The Nationwide Consumer Confidence Index rose by two points in May, a more moderate change following the sharp increase in April.
Consumer confidence rose in May
5 June 2009 | by The Retail Bulletin
Over a quarter (28%) of those questioned now believe that the economic situation will be better in six months' time and the percentage of those believing the situation will be worse in
six months' dropped back from 32% in April to 28% in May. The percentage of those believing now is a good time to make a major purchase fell to 39% during the month from 42% in April. Despite this fall, confidence remains high in this area when compared to the previous six months and is still much higher than at this time last year (14%). Confidence in making a household purchase, such as white or brown goods, saw a one percentage point decrease from the previous month to 41%. The number of those believing now is a bad time to buy such goods increased from 15% in April to 17% in May.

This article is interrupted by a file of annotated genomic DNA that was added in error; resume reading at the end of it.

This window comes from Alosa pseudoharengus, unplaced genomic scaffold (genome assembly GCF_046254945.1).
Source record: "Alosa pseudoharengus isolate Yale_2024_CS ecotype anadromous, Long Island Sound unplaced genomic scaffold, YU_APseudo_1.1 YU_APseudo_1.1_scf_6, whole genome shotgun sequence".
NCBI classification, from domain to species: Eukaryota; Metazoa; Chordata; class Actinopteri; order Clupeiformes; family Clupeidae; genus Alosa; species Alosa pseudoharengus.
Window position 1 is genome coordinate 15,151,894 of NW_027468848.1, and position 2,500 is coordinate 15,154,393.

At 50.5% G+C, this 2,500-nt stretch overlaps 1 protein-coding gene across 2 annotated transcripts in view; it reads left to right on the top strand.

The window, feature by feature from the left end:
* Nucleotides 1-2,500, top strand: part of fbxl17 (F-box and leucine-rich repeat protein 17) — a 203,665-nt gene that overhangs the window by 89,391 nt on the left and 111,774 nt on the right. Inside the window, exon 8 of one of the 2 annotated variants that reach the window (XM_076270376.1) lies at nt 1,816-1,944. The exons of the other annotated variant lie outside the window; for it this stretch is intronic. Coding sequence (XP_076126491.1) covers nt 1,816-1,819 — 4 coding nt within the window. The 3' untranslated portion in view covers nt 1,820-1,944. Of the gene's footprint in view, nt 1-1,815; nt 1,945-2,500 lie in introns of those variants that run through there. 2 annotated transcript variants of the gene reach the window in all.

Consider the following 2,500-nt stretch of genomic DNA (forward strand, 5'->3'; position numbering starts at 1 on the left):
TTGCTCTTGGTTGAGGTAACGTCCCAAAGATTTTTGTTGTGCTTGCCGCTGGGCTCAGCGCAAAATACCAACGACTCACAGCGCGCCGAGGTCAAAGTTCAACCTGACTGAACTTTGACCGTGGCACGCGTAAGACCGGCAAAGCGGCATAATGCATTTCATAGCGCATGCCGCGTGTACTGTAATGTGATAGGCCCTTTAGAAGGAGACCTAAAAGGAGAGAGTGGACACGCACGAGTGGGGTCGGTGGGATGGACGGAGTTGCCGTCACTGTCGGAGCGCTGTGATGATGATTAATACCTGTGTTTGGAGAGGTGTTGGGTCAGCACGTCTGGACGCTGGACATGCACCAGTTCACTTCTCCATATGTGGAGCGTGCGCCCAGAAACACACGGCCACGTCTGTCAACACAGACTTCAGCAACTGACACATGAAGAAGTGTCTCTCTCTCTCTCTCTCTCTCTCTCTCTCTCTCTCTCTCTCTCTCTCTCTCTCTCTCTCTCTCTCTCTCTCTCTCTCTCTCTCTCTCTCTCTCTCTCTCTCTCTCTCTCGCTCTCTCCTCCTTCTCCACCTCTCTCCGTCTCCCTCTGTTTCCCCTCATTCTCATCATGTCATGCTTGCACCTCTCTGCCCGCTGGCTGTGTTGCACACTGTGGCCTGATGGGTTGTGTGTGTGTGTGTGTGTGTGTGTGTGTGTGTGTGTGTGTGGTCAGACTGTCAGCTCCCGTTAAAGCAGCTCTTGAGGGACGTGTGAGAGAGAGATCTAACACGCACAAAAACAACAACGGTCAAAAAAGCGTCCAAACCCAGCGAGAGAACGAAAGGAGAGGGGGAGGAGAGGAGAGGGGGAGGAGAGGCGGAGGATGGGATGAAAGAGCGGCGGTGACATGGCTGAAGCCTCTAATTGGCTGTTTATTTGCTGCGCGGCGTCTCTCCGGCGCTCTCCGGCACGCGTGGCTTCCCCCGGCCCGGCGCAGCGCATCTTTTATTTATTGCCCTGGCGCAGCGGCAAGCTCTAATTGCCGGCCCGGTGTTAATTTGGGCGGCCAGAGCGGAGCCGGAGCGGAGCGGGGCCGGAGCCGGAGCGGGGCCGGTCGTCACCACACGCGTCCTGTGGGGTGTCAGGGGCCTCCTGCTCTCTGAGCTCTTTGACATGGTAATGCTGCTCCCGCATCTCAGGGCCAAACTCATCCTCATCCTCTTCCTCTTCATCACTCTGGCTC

Martin Gahbauer, Nationwide's chief economist, said:
“The more modest change in overall consumer confidence this month is no surprise and, as we continue to see contrasting news about the state of the economy, it is likely that confidence will remain fragile. While some reports suggest tentative signs of a slowing in the pace of economic decline, it is important to remember that a number of sectors are continuing to contract and any recovery is likely to be sluggish. What is clear from our findings is that while consumers remain pessimistic about the present situation, they appear to be much more confident about the future than they were at the beginning of the year.”
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